Has the Labour party condemned itself to 15 years in opposition by electing Ed Miliband? That is the consensus of the commentariat—and for once it may be right.
The manner of his election, thanks to all those union activist votes, makes matters worse. And there was already a big problem with Ed’s inexperience, his north London Guardian-ish instincts and his poor record as a decision-taker. He will be massacred in much of the mainstream media and may react badly to that. But perhaps those of us who want to see an electable Labour party should not despair. Ed does have flair and who is to say he can’t learn on the job and surprise us all. His communication skills are sometimes exaggerated but he can connect with audiences, young ones especially.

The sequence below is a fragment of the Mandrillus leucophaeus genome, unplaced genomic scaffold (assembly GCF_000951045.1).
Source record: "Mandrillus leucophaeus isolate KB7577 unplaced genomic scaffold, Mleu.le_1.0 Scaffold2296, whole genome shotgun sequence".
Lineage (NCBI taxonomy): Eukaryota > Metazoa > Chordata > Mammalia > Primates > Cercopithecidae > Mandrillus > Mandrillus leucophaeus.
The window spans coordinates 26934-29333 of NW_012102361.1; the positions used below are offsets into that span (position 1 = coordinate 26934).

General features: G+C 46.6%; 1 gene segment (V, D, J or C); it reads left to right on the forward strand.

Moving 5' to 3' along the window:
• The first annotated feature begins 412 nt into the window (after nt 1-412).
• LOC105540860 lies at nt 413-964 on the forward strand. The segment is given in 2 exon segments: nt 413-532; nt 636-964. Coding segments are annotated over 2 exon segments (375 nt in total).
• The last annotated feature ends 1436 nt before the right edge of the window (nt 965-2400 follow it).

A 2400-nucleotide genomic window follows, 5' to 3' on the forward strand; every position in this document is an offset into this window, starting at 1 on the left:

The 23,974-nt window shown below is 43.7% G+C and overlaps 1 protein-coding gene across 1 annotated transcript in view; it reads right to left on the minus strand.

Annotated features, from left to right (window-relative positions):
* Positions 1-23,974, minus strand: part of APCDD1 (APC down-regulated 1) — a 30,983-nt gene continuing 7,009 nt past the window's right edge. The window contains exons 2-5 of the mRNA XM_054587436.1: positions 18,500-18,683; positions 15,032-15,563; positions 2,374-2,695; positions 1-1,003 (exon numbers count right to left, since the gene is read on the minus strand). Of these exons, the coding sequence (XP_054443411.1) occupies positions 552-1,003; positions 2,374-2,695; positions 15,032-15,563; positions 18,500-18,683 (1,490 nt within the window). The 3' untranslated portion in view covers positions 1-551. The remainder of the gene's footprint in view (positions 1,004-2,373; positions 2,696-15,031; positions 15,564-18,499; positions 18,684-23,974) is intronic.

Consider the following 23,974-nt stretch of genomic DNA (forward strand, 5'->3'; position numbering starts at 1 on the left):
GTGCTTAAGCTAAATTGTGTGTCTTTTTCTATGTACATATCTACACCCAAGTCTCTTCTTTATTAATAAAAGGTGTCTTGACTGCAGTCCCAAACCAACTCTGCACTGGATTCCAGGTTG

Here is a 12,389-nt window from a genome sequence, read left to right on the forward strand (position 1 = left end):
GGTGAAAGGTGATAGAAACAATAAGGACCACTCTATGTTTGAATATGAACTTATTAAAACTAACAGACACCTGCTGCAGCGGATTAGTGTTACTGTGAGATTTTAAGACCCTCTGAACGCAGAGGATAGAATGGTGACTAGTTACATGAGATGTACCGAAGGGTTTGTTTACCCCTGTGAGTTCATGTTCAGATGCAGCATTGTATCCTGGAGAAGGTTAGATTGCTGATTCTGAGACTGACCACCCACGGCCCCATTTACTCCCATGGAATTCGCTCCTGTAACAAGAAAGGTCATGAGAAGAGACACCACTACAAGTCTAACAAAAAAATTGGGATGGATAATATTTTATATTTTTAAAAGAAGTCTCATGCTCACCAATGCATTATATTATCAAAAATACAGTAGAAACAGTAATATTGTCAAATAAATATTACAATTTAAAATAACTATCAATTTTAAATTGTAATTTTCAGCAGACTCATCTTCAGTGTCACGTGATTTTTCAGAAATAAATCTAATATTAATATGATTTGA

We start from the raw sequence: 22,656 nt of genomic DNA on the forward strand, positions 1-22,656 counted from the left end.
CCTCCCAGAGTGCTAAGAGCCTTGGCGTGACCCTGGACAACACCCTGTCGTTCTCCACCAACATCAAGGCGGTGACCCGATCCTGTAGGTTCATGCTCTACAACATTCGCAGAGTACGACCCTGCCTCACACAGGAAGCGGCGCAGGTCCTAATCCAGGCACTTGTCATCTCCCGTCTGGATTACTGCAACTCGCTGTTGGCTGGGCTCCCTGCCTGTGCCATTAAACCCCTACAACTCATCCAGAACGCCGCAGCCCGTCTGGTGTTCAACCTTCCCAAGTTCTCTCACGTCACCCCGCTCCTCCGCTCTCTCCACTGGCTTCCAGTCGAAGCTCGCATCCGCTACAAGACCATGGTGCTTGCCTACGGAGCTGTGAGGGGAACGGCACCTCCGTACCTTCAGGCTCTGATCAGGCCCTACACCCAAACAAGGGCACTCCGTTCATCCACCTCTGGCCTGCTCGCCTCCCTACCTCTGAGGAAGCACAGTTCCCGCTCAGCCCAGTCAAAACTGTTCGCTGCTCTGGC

And, alas poor David, he is a highly intelligent man and by all accounts a capable minister, but he has proved himself a political loser (even before the leadership vote) and his public persona is still oddly synthetic, his words too well prepared. He is a big political brain but somehow not quite right for the top job. If Ed makes him shadow chancellor and they can work together as a team—surely not impossible after the dust has settled—it may prove a surprisingly effective combination.